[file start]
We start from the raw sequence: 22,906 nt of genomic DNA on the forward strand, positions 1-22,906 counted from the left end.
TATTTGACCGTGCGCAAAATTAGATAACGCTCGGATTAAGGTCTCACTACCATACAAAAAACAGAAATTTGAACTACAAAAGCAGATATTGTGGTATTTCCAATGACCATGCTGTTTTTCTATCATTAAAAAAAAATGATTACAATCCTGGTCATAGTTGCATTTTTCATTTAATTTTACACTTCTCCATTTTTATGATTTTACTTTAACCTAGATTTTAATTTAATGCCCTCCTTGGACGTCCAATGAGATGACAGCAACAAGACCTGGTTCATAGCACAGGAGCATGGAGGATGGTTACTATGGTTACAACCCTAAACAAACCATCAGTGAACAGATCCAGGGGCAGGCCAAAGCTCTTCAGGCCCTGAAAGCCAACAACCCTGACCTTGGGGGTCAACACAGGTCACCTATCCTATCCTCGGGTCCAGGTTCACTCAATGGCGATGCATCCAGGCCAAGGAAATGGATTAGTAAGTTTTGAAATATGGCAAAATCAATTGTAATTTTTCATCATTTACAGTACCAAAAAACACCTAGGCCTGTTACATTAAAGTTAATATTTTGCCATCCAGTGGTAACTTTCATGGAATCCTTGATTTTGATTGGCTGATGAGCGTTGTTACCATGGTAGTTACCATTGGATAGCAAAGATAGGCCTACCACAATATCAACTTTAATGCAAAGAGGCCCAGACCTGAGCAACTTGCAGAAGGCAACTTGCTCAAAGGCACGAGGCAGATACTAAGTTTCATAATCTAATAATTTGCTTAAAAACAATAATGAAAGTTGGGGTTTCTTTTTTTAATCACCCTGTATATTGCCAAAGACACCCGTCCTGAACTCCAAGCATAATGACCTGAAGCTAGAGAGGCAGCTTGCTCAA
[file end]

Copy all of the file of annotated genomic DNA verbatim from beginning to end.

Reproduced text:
We start from the raw sequence: 22,906 nt of genomic DNA on the forward strand, positions 1-22,906 counted from the left end.
TATTTGACCGTGCGCAAAATTAGATAACGCTCGGATTAAGGTCTCACTACCATACAAAAAACAGAAATTTGAACTACAAAAGCAGATATTGTGGTATTTCCAATGACCATGCTGTTTTTCTATCATTAAAAAAAAATGATTACAATCCTGGTCATAGTTGCATTTTTCATTTAATTTTACACTTCTCCATTTTTATGATTTTACTTTAACCTAGATTTTAATTTAATGCCCTCCTTGGACGTCCAATGAGATGACAGCAACAAGACCTGGTTCATAGCACAGGAGCATGGAGGATGGTTACTATGGTTACAACCCTAAACAAACCATCAGTGAACAGATCCAGGGGCAGGCCAAAGCTCTTCAGGCCCTGAAAGCCAACAACCCTGACCTTGGGGGTCAACACAGGTCACCTATCCTATCCTCGGGTCCAGGTTCACTCAATGGCGATGCATCCAGGCCAAGGAAATGGATTAGTAAGTTTTGAAATATGGCAAAATCAATTGTAATTTTTCATCATTTACAGTACCAAAAAACACCTAGGCCTGTTACATTAAAGTTAATATTTTGCCATCCAGTGGTAACTTTCATGGAATCCTTGATTTTGATTGGCTGATGAGCGTTGTTACCATGGTAGTTACCATTGGATAGCAAAGATAGGCCTACCACAATATCAACTTTAATGCAAAGAGGCCCAGACCTGAGCAACTTGCAGAAGGCAACTTGCTCAAAGGCACGAGGCAGATACTAAGTTTCATAATCTAATAATTTGCTTAAAAACAATAATGAAAGTTGGGGTTTCTTTTTTTAATCACCCTGTATATTGCCAAAGACACCCGTCCTGAACTCCAAGCATAATGACCTGAAGCTAGAGAGGCAGCTTGCTCAA